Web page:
So we watch.

From a nationalistic standpoint we watch in the hope that individuals and pairs and teams from the United States win, and that our country brings home the most medals overall -- something we’ve become very accustomed to in the Summer Olympics where the U.S. has brought home the most medals of any country for the last six Olympics in a row. You have to go back to 1992 when the “Unified Team” (ex-USSR countries) won the most medals overall – meaning if you are younger than 30 you likely recall nothing but American dominance in the Summer Olympics

These are the Winter Olympics though. Only twice in the 22 previous Winter Olympics has the United States finished with the most medals overall -- 1932 and 2010.

Since I am a Happy Valley and Penn State homer, and this is a Happy Valley and Penn State-centric website, I wondered how much of a connection Penn State has to the competitors in these Winter Olympic Games. Is there a Penn Stater competing? We all know the names of plenty of Penn Staters who competed in the Summer Olympics in Rio – more than 20 in all – such as Nicole Fawcett, Alisha Glass, Christa (Harmotto) Dietzen, Megan (Hodge) Easy, Ali Krieger, Frank Molinaro and Alyssa Naeher. And there have been many more in the years past.

But not a single Penn Stater in South Korea.

In fact, if my research is correct, only three Penn Staters have ever competed in the Winter Olympics -  Kurt Oppelt in Figure Skating and Edgar Seymour in bobsled back in the 1950’s, and more recently Allison Baver in short track speedskating.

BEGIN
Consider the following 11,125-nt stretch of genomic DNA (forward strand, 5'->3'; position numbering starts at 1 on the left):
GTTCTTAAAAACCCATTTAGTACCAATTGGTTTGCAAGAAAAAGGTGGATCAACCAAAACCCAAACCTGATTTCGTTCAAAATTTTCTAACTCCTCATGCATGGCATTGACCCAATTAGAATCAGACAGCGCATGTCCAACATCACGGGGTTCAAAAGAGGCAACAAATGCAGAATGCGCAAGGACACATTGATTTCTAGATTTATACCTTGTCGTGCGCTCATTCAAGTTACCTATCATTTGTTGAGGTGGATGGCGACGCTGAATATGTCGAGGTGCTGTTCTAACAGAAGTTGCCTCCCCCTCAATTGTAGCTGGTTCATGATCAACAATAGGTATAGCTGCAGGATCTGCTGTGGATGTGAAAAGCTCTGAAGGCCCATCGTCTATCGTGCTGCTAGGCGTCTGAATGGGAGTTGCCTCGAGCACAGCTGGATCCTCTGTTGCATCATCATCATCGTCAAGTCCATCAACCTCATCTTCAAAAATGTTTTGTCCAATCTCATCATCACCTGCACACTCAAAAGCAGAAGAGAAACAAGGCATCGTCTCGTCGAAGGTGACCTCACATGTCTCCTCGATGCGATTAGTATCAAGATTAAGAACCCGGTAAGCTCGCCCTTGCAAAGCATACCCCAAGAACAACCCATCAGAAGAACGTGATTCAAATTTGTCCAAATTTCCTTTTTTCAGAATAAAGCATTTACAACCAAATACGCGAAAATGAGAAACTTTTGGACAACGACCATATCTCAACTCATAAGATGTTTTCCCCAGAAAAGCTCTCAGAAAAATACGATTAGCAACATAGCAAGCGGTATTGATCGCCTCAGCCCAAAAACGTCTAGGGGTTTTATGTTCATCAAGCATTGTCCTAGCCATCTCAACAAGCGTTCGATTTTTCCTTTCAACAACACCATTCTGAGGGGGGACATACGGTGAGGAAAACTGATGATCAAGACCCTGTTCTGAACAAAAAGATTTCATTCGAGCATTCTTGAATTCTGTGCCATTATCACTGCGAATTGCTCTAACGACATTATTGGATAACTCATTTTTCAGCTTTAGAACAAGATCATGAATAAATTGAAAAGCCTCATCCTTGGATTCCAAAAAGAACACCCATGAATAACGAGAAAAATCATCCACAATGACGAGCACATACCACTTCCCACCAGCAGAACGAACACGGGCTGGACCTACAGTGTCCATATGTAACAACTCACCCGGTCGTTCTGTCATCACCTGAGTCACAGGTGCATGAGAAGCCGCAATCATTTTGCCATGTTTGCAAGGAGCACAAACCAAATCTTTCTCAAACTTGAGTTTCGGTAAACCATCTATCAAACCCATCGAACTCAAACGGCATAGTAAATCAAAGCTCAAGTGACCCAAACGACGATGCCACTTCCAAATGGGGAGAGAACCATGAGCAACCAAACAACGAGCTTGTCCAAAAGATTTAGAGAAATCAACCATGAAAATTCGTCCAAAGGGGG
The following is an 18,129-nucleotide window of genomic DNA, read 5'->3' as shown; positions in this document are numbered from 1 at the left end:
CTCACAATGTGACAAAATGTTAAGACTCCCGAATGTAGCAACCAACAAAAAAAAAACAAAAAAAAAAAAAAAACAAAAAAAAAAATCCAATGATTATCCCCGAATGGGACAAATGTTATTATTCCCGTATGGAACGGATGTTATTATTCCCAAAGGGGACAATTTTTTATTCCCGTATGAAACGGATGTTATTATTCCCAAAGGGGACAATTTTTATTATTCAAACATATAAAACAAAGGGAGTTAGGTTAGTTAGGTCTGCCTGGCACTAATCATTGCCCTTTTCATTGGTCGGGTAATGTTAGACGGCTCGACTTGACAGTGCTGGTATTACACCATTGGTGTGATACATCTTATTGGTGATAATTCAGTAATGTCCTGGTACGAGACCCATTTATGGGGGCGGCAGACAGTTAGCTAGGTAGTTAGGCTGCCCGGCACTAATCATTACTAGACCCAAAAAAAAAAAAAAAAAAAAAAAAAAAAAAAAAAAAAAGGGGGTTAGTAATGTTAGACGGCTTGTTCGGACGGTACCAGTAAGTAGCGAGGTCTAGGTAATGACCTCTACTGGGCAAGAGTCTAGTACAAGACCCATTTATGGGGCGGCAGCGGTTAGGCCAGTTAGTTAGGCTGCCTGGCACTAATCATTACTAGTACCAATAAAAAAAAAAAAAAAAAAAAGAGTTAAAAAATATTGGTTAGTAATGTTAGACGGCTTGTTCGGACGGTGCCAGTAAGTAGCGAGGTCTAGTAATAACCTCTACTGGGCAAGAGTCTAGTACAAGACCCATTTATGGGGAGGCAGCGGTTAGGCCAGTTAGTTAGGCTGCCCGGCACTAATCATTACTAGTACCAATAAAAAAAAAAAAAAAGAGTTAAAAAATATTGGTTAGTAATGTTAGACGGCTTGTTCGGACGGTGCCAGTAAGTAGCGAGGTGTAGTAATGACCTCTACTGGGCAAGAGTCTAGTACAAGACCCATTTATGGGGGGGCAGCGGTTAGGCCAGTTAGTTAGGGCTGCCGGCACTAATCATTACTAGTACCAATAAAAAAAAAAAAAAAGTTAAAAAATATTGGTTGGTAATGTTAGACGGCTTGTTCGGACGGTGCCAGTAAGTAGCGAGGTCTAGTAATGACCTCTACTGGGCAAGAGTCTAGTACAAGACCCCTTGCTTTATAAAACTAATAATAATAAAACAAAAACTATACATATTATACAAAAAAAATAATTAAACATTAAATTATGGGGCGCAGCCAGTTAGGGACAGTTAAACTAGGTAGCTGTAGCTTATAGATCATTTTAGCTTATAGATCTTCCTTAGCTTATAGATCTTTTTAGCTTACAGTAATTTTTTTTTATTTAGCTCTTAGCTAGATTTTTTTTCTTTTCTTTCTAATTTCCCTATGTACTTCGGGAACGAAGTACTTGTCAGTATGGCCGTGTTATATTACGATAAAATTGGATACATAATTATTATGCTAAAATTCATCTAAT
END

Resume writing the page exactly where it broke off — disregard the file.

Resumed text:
So what’s the deal?

Here’s the deal. The NCAA has 24 sports – many of which have both women’s and men’s teams and some have mixed teams. Of those NCAA sports only three – women’s and men’s ice hockey, and skiing – are contested at the Winter Olympics. Most of the rest – except for American football, bowling and lacrosse – are contested at the Summer Olympics. So if you are a Division I collegiate athlete looking forward to representing your country, chances are very good you’ll be doing it at the Summer Games.

The pipeline that supports the United States success in the Summer Games just doesn’t exist for the Winter games. The U.S. Collegiate Ski and Snowboard Association is doing what it can – a shout-out to the Penn State ski team for winning the Allegheny Conference this season – and unless the NCAA starts convincing more colleges besides Utah, Colorado, Denver and Vermont to move to D-1 and start or expand skiing teams, we’ll just have to sit back and enjoy Norway kicking our collective butt every four years.

Oh those Vikings.


John Hook is the president of The Hook Group, a local management consulting firm, and active in several nonprofit organizations. Previously John spent 25 years in executive, management and marketing positions with regional and national firms. John lives in Ferguson Township with his wife Jackie and their two children.